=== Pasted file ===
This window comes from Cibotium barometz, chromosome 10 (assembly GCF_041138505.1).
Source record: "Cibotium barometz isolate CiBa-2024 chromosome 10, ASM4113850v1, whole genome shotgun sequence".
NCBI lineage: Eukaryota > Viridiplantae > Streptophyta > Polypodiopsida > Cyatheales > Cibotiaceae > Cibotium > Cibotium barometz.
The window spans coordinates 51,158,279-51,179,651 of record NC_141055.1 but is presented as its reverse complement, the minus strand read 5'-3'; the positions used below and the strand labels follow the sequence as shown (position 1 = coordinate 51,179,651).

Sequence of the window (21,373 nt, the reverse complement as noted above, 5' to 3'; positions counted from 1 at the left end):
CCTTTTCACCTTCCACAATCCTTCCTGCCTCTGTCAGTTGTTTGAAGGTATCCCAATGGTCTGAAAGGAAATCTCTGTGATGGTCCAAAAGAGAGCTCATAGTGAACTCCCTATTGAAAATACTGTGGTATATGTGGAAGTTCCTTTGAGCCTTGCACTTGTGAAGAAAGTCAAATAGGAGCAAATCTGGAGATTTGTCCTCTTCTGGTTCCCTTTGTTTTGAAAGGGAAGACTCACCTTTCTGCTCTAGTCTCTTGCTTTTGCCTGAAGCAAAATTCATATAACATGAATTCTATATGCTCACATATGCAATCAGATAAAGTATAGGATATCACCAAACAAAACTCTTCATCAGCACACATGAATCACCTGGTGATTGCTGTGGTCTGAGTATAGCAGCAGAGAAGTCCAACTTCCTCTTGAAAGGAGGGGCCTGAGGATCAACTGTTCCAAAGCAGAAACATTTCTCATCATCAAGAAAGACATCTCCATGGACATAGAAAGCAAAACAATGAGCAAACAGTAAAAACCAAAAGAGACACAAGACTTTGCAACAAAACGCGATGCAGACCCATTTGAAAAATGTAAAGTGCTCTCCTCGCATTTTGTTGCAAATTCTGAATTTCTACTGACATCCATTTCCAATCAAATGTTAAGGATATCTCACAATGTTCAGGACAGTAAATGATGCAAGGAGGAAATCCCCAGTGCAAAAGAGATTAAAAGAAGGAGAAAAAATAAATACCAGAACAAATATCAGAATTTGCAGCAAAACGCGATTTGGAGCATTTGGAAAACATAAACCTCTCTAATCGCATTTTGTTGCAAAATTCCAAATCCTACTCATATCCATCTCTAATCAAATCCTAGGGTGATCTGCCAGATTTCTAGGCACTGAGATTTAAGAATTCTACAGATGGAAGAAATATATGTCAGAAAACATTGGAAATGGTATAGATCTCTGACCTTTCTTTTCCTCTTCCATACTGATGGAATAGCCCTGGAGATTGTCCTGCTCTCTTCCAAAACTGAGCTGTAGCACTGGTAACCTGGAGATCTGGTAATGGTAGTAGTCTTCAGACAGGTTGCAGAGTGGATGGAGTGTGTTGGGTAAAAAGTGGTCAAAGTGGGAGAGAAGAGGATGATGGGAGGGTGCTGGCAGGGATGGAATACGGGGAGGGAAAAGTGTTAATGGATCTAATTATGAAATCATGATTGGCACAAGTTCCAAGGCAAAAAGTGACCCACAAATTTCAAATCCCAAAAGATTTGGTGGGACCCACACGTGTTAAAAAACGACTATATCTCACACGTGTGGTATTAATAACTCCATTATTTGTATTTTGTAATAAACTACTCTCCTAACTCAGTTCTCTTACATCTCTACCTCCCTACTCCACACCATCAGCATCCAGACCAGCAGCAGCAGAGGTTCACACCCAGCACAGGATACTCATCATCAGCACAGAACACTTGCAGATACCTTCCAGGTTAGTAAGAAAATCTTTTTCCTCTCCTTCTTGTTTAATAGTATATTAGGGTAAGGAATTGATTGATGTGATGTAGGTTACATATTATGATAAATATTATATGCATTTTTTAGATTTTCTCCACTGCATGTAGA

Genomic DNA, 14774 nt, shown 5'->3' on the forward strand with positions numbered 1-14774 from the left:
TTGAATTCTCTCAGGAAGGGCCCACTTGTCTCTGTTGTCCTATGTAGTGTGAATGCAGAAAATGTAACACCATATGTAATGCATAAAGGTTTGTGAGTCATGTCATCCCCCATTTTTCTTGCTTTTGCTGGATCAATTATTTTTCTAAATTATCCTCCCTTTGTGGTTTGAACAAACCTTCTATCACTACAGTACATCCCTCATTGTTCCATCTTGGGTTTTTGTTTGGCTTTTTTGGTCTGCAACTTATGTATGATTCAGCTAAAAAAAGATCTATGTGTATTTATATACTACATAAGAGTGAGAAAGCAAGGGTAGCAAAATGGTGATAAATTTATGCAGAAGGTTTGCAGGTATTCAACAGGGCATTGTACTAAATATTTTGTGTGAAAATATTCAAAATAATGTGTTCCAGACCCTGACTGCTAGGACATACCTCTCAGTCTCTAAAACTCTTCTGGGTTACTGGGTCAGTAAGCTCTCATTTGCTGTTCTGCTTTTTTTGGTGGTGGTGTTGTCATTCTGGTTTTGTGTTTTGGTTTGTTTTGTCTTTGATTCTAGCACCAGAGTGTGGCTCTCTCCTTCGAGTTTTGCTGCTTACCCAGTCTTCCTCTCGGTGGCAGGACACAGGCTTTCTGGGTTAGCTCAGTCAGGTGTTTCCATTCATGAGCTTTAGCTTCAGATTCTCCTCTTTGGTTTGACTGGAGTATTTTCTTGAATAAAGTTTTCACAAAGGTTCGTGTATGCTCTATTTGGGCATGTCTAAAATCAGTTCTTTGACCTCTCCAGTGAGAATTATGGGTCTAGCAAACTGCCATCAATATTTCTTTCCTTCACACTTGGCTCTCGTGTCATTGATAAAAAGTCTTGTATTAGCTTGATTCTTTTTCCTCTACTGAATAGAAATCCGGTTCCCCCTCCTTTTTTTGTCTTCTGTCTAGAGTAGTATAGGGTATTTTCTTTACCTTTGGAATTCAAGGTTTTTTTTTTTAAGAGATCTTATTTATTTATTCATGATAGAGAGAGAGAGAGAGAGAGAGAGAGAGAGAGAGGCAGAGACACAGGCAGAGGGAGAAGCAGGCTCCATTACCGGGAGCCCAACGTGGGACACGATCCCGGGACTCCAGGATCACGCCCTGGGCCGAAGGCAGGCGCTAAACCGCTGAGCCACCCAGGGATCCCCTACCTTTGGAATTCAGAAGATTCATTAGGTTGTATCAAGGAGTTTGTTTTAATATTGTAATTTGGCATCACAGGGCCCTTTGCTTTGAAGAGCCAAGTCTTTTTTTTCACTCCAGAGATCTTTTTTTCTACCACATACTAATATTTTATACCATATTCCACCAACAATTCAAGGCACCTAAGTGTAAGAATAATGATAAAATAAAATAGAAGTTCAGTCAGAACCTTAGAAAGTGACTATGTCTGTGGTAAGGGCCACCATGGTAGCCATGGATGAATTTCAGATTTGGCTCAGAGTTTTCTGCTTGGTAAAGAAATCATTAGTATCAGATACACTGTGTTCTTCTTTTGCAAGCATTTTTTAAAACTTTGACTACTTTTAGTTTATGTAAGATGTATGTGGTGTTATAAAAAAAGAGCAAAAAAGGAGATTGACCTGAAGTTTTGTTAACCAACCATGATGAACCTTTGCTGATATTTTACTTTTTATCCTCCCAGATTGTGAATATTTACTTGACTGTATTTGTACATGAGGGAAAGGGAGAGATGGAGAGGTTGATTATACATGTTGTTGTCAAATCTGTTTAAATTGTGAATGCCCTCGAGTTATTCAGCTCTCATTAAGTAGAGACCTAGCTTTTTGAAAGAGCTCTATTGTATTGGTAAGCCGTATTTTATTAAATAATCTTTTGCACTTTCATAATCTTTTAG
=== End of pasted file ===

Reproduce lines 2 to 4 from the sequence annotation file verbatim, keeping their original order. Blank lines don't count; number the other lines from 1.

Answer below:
Source record: "Cibotium barometz isolate CiBa-2024 chromosome 10, ASM4113850v1, whole genome shotgun sequence".
NCBI lineage: Eukaryota > Viridiplantae > Streptophyta > Polypodiopsida > Cyatheales > Cibotiaceae > Cibotium > Cibotium barometz.
The window spans coordinates 51,158,279-51,179,651 of record NC_141055.1 but is presented as its reverse complement, the minus strand read 5'-3'; the positions used below and the strand labels follow the sequence as shown (position 1 = coordinate 51,179,651).